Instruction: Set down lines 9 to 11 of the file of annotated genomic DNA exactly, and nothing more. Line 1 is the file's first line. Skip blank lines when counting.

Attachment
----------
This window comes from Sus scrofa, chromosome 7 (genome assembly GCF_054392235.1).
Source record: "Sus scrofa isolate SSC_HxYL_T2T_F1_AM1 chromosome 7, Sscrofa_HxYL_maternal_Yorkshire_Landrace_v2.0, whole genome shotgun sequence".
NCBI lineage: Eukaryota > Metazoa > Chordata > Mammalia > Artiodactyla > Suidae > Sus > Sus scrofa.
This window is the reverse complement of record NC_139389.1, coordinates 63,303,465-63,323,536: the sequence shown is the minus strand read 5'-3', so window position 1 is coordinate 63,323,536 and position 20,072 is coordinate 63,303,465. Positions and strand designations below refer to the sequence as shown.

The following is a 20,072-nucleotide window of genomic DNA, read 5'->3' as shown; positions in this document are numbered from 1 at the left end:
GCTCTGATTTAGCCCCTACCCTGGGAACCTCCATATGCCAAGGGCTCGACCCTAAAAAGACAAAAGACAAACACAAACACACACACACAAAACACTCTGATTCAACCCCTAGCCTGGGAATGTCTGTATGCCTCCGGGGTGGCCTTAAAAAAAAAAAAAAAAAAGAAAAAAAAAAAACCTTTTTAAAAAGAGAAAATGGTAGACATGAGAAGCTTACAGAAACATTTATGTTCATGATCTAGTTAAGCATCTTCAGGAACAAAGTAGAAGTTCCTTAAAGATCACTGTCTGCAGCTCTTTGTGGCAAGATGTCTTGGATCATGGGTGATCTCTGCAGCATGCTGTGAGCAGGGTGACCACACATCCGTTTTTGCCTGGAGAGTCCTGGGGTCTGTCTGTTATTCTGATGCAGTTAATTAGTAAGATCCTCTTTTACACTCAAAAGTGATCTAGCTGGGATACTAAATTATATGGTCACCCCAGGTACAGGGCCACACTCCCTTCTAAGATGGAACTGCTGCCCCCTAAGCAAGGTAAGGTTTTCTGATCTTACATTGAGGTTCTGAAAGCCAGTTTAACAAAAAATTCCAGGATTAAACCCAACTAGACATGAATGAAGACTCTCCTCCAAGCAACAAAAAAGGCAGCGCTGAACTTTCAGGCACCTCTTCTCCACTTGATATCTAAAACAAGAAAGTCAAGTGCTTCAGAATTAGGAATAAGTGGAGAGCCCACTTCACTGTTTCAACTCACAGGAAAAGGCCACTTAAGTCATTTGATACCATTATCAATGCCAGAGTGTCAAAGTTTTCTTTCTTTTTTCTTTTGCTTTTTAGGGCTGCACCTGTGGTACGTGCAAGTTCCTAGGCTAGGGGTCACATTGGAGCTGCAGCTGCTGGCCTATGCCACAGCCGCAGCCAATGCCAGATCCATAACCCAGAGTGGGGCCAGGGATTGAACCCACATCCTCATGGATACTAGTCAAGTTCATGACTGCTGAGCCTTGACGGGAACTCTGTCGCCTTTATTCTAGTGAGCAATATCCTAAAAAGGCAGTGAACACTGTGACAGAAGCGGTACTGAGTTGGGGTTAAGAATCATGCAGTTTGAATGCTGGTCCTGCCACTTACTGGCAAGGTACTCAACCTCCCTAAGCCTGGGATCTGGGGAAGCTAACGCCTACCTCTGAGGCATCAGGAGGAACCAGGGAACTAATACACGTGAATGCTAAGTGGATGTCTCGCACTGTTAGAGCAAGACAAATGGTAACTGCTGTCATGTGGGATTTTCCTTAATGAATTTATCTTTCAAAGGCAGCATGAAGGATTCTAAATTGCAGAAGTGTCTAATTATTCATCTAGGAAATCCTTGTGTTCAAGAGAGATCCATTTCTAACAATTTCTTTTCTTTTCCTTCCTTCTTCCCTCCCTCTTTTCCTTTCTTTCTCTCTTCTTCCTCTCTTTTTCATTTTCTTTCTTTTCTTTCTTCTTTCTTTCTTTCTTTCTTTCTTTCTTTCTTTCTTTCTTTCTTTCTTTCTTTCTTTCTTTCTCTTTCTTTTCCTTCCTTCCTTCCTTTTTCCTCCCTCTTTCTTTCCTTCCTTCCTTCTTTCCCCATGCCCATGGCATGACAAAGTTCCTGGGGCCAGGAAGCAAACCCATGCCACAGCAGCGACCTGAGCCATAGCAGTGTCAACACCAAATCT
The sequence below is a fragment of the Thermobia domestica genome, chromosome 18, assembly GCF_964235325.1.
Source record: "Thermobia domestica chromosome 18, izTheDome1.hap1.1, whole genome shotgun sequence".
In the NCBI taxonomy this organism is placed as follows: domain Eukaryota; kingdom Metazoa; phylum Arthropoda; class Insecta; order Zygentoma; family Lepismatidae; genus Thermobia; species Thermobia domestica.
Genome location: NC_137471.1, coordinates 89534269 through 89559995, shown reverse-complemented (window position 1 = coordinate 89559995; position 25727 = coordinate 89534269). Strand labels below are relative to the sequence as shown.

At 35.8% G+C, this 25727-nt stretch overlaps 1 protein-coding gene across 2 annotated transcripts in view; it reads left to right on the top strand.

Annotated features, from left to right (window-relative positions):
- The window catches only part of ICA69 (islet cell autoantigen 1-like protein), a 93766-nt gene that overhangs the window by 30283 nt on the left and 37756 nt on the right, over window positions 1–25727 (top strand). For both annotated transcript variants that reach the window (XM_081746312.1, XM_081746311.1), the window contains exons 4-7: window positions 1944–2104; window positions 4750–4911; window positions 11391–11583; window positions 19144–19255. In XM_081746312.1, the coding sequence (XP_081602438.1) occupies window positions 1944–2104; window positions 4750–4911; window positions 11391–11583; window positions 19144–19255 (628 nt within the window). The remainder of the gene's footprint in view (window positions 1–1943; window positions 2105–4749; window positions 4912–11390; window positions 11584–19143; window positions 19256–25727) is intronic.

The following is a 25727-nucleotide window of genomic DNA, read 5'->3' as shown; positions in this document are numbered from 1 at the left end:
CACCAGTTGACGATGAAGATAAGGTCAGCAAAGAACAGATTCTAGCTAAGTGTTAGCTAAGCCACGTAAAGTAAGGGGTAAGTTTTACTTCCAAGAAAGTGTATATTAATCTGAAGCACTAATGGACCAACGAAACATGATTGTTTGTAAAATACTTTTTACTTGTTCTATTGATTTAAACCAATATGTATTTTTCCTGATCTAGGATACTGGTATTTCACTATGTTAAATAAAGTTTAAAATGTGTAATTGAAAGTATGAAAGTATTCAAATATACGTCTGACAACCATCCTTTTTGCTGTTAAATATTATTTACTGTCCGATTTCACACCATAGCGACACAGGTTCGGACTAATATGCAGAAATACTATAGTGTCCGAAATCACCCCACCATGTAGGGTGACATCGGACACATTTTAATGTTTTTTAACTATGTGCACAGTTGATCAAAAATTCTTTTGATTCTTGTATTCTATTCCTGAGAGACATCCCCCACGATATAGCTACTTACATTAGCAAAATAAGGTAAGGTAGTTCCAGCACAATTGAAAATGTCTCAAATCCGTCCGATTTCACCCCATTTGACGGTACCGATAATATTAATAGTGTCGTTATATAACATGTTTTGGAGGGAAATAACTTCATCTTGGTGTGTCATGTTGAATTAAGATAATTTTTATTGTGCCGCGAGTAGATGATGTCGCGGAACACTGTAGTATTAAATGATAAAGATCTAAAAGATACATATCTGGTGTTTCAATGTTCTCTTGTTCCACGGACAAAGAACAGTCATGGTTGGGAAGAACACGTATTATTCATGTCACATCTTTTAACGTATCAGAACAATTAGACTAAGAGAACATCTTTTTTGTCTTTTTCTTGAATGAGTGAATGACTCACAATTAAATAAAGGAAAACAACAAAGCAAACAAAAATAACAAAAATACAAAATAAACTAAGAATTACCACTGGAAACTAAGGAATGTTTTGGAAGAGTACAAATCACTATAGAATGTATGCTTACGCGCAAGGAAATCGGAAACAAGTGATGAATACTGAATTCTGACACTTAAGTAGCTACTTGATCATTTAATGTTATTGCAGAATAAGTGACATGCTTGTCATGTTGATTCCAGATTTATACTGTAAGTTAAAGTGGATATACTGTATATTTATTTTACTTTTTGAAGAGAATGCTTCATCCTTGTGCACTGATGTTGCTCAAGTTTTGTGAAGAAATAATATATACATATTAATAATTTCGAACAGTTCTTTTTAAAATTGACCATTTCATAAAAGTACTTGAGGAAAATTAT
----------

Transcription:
In the NCBI taxonomy this organism is placed as follows: domain Eukaryota; kingdom Metazoa; phylum Arthropoda; class Insecta; order Zygentoma; family Lepismatidae; genus Thermobia; species Thermobia domestica.
Genome location: NC_137471.1, coordinates 89534269 through 89559995, shown reverse-complemented (window position 1 = coordinate 89559995; position 25727 = coordinate 89534269). Strand labels below are relative to the sequence as shown.

At 35.8% G+C, this 25727-nt stretch overlaps 1 protein-coding gene across 2 annotated transcripts in view; it reads left to right on the top strand.